- Date: 11 November 2010
- Artform: None
- Region: South East
Digital art is still considered to be an emerging artform but there are already some strong successes to celebrate in the south east.
Meanwhile award-winning artist duo Semiconductor, which uses film, sound and multi-media to reflect on the material nature of our world, recently received a Grants for the arts award to study live volcanoes in the Galapagos Islands for a new piece Worlds in the making. As a result, the pair won a Smithsonian Artist Research Fellowship.
We talked to other Arts Council England regularly funded organisations that are also making tracks in this field.
In the past five years, Lighthouse has been focusing on digital art, as well as providing ongoing support to filmmakers.. This includes new monthly digital talks and a digital arts MA at University of Brighton. Along with Blast Theory, Lighthouse recently led a group of 16 visual arts curators to the international digital art conference Ars Electronica.
This autumn, Lighthouse curated a digital art exhibition Suspending Disbelief, which was supported by Arts Council England Managed Funds and formed part of a major digital design conference in Brighton called dConstruct.
'Digital art is art that's concerned with the aesthetics, underlying mechanism, and the conceptual nature of technology,' explains Honor Harger, Director of Lighthouse.
Suspending Disbelief presented works from the 'design fiction' sub art form, which, as Honor explains, is: 'a subgenre that works like science fiction - it creates speculation on the world and the future, usually through objects, photographs and design.'
Works from digital artists Julian Oliver, Caleb Larsen and Andrew Friend were exhibited at Lighthouse, while Becca Gill and Jay Kerry presented Magician's Desk, 2010 to the dConstruct audience at Brighton Dome.
Honor continues: 'One of Julian Oliver's most well known works, levelHead, 2008, is an augmented reality game art piece. There's a little man in a room and three levels he needs to get through.
'The piece was made using pattern recognition, which is used for barcode technology. It has a camera focused on the object that is trained to recognise particular patterns.
American Caleb Larsen's work A Tool to Deceive and Slaughter, 2009 is a black box that puts itself on ebay auction forever - it's in a perpetual transactional flux. Part of the condition of sale is that it has to be posted to the next buyer, and once bought, the person has to plug it into the internet.'
'It's a satirical take on capitalism and the art world,' Honor explains.
Lighthouse will be producing a season of digital culture for September 2011 in partnership with Arts Council England.
ArtSway, a contemporary visual arts exhibition and workshop venue in the New Forest, is helping to develop digital art by supporting associate artists.
'Artsway supports associates through mentoring, training, investment for digital marketing and seed funding for activities that wouldn't go ahead otherwise,' explains ArtSway Director Mark Segal.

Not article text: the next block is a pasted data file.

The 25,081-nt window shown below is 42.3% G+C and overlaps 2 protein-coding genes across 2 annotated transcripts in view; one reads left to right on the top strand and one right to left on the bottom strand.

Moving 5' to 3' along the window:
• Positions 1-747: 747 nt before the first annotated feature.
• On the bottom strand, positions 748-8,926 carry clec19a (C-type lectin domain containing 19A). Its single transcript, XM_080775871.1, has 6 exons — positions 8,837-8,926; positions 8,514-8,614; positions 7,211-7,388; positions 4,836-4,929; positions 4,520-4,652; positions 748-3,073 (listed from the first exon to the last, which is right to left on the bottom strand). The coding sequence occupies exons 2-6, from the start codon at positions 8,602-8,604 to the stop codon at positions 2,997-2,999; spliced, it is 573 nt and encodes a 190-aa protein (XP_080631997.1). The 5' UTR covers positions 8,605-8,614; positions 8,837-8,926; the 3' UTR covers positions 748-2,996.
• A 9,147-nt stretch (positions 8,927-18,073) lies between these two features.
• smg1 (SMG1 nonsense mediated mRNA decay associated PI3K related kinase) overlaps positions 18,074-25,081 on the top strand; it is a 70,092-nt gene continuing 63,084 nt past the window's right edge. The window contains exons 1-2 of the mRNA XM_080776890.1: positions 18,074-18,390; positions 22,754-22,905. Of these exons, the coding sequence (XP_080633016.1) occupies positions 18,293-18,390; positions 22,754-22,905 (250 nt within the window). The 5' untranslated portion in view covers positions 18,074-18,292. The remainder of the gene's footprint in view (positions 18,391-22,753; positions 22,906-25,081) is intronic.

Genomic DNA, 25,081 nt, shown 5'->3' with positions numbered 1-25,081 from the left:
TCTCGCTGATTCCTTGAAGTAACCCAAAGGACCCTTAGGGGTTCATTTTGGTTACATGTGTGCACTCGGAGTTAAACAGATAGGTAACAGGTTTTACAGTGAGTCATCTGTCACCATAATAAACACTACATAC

For example, in August Artsway supported associate Boredom Research duo Vicky Isley and Paul Smith to exhibit their Real Snail Mail installation in the Stadt am Rande exhibition at Today Art Museum Beijing.
Real Snail Mail is a webmail service using live snails that are equipped with a miniaturised electronic circuit and antenna who carry and drop off real messages.
Boredom Research's new work Brilliant Cloud is exhibiting in Millais Gallery's Off-Site Autumn Programme. The work is inspired by the shapes and diversity found in nature, replicated through computer generated techniques.
Mark Segal says: 'It's a generative piece, a landscape for a simile, in which code like animals grow and mutate and the frame is a window in that world.'
'We support digital arts in a number of ways - through our associates programme, Turning Point South East (Arts Council England's strengthening the visual arts initiative), and developing a market for digital artists' work.
'Last week we launched more than 20 galleries on the Culture Label as part of a two-year pilot programme to take artists' work to market in different ways.
'With Grants for the arts support we are in the process of developing our new website and have commissioned artist Dolly Thompsette to work with an animator to make her first digital piece of work.'
South Hill Park
Bracknell's South Hill Park has been busy expanding its digital work too, hosting specialist master classes and events at its digital media centre.
Martin Franklin, Digital Media Manager, explains: 'I basically source people who are doing interesting work and bring them into the region to do a weekend master class.
'For example, Bristol-based artist Duncan Speakman, who's developing work in GPS and locative media.'
South Hill Park recently hosted Sound:Site, a one-day sonic arts festival, in partnership with Oxford Brookes University's Sonic Art Research Unit, and co-programmed with Felicity Ford, a PHD student at the university.
Martin continues: 'We invited Patrick McGinley, an American artist living in Estonia to create a field recording workshop weekend. Patrick's Resonance FM radio show Framework is based on field recording and phonography, which is a term that's been coined to capture artists who work with recording as a tool and a process in itself.
'Patrick gave a talk about how the Internet can connect to the global community.'
South Hill Park has appointed artist Thea Stallwood for its I/O Artist Residency. Thea's work merges print and web interactivity.
'Thea will get a lot of technical input and access to artists,' says Martin. 'Our residency offers a chance to attend all master class weekends and space to explore whatever emerges. It's Thea's chance to play with new tools.'
To find out more about what's happening at South Hill Park, tune in to its weekly radio show Gene Pool that goes out on Soundart Radio 102.5FM.